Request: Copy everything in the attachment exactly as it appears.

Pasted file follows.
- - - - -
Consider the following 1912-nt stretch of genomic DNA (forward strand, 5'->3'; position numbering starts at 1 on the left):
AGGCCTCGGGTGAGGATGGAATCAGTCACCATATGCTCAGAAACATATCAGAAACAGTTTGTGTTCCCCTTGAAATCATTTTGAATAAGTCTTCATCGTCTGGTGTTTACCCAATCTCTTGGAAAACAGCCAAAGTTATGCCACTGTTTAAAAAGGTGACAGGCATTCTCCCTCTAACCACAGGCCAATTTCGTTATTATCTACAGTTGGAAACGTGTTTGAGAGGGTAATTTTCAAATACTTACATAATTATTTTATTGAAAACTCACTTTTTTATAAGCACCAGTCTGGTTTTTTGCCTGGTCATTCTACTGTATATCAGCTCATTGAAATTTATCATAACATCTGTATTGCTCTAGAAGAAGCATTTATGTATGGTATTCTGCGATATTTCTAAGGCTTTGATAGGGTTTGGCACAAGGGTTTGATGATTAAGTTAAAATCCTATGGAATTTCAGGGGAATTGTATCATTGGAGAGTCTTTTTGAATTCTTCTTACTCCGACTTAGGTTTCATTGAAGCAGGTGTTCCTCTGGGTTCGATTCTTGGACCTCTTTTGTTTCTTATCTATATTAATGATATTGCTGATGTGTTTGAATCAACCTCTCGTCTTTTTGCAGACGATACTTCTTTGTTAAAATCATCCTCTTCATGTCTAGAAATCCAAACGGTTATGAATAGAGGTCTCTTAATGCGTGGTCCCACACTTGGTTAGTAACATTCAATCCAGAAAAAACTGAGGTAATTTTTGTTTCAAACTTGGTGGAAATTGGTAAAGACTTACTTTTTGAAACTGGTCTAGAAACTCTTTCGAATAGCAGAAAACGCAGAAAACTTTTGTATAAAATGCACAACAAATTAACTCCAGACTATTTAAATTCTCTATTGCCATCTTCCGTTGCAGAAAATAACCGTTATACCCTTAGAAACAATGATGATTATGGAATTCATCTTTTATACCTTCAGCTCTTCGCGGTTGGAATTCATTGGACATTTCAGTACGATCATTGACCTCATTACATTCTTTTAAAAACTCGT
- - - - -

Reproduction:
Consider the following 1912-nt stretch of genomic DNA (forward strand, 5'->3'; position numbering starts at 1 on the left):
AGGCCTCGGGTGAGGATGGAATCAGTCACCATATGCTCAGAAACATATCAGAAACAGTTTGTGTTCCCCTTGAAATCATTTTGAATAAGTCTTCATCGTCTGGTGTTTACCCAATCTCTTGGAAAACAGCCAAAGTTATGCCACTGTTTAAAAAGGTGACAGGCATTCTCCCTCTAACCACAGGCCAATTTCGTTATTATCTACAGTTGGAAACGTGTTTGAGAGGGTAATTTTCAAATACTTACATAATTATTTTATTGAAAACTCACTTTTTTATAAGCACCAGTCTGGTTTTTTGCCTGGTCATTCTACTGTATATCAGCTCATTGAAATTTATCATAACATCTGTATTGCTCTAGAAGAAGCATTTATGTATGGTATTCTGCGATATTTCTAAGGCTTTGATAGGGTTTGGCACAAGGGTTTGATGATTAAGTTAAAATCCTATGGAATTTCAGGGGAATTGTATCATTGGAGAGTCTTTTTGAATTCTTCTTACTCCGACTTAGGTTTCATTGAAGCAGGTGTTCCTCTGGGTTCGATTCTTGGACCTCTTTTGTTTCTTATCTATATTAATGATATTGCTGATGTGTTTGAATCAACCTCTCGTCTTTTTGCAGACGATACTTCTTTGTTAAAATCATCCTCTTCATGTCTAGAAATCCAAACGGTTATGAATAGAGGTCTCTTAATGCGTGGTCCCACACTTGGTTAGTAACATTCAATCCAGAAAAAACTGAGGTAATTTTTGTTTCAAACTTGGTGGAAATTGGTAAAGACTTACTTTTTGAAACTGGTCTAGAAACTCTTTCGAATAGCAGAAAACGCAGAAAACTTTTGTATAAAATGCACAACAAATTAACTCCAGACTATTTAAATTCTCTATTGCCATCTTCCGTTGCAGAAAATAACCGTTATACCCTTAGAAACAATGATGATTATGGAATTCATCTTTTATACCTTCAGCTCTTCGCGGTTGGAATTCATTGGACATTTCAGTACGATCATTGACCTCATTACATTCTTTTAAAAACTCGT